In this first article of a series, Tim Hind explores some of the tensions that beset the teaching of our students as we approach the end of the millennium

WE HAVE BEEN told that we have one of the best education systems in the world and yet we are also constantly being told that it is inadequate. So what, if anything, is going wrong?

The Church of England has been at the forefront of education for years. It is mainly owing to the Churches (not exclusively Anglican) that we have any widespread education at all. We need to re-evaluate the value to society of a strong education system and begin to use our influence again for the good.

Over the last decade, we have seen major changes to education practically every year with the introduction of Local Management, Grant Maintained Status (and its demise), the National Curriculum, League Tables, Numeracy & Literacy Hours, Assessment and, potentially, Performance Related Pay – to name just a few.

All this has been against a backdrop of reduced funding, in real terms. We saw redundancies in teaching and support staff and various attempts to shift the capital costs onto business by means of the Private Funding Initiative – a sort of privatisation of the building stock by the back door.

These changes show some of the pressures that teachers and schools have been under. But these merely compound what has become an almost impossible task to perform, because, over the years, we have ceased to value our teachers. We, Society, have blamed them for our own inadequacies as parents and have failed to provide them with the right environment to carry out their profession. We have almost removed the tag of ‘professional’ by the way that we have criticised them.

Conditions of Service

The problems the profession faces go right across the board. In secondary education, the non-contact time that used to exist has been whittled away as budgetary factors have bitten. Proscription in the curriculum has removed some of the creativity that enables teachers to bring subjects to life. But it is in the Primary Sector that the biggest changes are now needed if we are to empower teachers to get the best out of tomorrow’s professionals.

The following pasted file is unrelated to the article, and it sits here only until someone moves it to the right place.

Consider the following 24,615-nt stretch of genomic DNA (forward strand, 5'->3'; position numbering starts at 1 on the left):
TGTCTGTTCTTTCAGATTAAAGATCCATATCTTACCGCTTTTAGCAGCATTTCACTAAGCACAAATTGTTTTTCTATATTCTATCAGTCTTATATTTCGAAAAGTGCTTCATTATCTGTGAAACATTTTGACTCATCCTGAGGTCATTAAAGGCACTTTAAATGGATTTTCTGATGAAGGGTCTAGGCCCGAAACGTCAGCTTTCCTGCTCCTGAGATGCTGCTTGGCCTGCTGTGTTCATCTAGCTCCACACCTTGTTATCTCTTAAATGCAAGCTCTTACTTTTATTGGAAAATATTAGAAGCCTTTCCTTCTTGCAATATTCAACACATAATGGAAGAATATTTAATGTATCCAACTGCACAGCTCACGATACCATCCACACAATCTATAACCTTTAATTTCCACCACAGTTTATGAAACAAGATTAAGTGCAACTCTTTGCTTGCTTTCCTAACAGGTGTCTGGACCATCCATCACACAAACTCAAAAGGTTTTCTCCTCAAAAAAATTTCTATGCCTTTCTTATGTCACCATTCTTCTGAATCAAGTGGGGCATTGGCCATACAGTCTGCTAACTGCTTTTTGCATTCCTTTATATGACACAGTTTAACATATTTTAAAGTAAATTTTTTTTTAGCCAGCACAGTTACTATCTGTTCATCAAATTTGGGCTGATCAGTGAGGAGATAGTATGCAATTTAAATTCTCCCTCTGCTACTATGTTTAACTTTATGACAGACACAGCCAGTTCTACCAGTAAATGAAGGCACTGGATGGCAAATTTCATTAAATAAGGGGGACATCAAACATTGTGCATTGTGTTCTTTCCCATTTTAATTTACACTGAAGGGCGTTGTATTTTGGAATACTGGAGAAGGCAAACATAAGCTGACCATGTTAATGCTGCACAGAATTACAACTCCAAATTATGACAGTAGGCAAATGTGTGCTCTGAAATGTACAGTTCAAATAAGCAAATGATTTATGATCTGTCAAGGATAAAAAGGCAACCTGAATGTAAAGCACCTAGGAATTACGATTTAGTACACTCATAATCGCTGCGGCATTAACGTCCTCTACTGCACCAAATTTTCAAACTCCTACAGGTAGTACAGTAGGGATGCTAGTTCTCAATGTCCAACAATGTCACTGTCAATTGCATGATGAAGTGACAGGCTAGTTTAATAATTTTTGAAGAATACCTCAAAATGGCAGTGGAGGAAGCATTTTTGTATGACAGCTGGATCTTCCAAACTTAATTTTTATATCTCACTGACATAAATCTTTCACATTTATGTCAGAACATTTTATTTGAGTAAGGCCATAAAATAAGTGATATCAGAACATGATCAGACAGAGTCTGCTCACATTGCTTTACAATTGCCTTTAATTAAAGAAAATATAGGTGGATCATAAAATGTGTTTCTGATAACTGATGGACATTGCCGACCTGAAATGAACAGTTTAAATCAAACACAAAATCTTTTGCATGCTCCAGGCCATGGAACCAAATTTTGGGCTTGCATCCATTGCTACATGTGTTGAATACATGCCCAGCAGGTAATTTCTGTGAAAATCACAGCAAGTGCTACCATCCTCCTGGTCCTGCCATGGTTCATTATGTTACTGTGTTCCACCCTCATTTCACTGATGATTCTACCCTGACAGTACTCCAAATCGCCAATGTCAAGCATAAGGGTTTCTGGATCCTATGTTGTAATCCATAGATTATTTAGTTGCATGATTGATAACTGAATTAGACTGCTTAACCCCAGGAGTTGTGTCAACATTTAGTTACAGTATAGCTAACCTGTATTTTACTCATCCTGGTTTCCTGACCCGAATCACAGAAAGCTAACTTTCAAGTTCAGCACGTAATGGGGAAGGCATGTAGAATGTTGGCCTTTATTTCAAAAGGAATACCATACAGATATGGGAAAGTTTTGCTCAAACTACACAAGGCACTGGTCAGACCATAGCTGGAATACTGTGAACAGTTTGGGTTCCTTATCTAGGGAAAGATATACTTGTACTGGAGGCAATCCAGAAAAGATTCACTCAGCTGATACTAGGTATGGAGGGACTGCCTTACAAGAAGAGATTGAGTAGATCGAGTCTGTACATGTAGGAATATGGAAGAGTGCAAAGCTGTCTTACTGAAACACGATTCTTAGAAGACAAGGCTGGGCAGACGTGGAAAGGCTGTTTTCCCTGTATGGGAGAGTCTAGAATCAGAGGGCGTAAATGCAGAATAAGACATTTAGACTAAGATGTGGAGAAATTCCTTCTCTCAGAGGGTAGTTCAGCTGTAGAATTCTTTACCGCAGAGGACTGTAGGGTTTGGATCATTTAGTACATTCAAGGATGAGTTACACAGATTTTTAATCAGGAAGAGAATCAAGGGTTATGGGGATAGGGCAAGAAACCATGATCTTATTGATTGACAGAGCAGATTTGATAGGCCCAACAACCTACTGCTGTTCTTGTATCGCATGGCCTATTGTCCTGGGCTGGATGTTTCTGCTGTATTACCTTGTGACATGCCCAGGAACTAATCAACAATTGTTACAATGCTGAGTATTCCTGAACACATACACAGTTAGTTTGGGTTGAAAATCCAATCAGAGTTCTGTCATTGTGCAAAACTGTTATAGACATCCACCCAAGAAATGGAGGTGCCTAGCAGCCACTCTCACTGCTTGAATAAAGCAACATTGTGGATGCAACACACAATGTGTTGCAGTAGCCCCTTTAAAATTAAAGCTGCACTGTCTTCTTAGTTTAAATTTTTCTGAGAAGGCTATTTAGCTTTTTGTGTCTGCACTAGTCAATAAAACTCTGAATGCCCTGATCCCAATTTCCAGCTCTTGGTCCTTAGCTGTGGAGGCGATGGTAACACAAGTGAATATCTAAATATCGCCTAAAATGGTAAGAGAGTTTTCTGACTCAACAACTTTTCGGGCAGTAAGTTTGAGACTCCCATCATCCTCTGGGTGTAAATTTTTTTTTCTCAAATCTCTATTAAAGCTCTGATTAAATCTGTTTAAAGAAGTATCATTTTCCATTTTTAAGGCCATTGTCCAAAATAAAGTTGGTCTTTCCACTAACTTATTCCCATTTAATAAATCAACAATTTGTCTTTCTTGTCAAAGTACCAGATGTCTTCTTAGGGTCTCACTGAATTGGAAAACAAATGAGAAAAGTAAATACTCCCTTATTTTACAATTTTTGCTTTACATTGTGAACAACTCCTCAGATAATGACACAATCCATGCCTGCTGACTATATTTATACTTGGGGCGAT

Good teachers in sound classrooms with the right equipment must be the aim for all schools. In order to perform her, and in the primary world it is principally her, work, a teacher needs to prepare, resource, deliver and round off every lesson. With 10 subjects to address weekly to up to 30 children this takes 60 or more hours to be done conscientiously. Would things be different if the role of Primary School Teacher were a predominantly male one?

On top of this, preparation, with differentiation, means fresh material to be researched. With no non-contact time at all in most of the smaller schools, all of the cutting, sticking, mounting and marking is carried out after hours. Nor are Saturdays and Sundays the refuge of peace and tranquility that they should be – the opportunity to recharge batteries that others enjoy.

All this would have been true if the curriculum were static and the teacher was able to brush up last year’s lessons for a new generation. When the curriculum is changed – from subject work to topic work, and back again – from Dearing Hours to reduced Dearing Hours to Numeracy Hours and Literacy Hours – the additional work that teachers have to do, merely to stand still is immense.

Add to this the fact that each new intake will have its own peculiarities which need to be catered for and that this year’s class will have individual children with individual needs.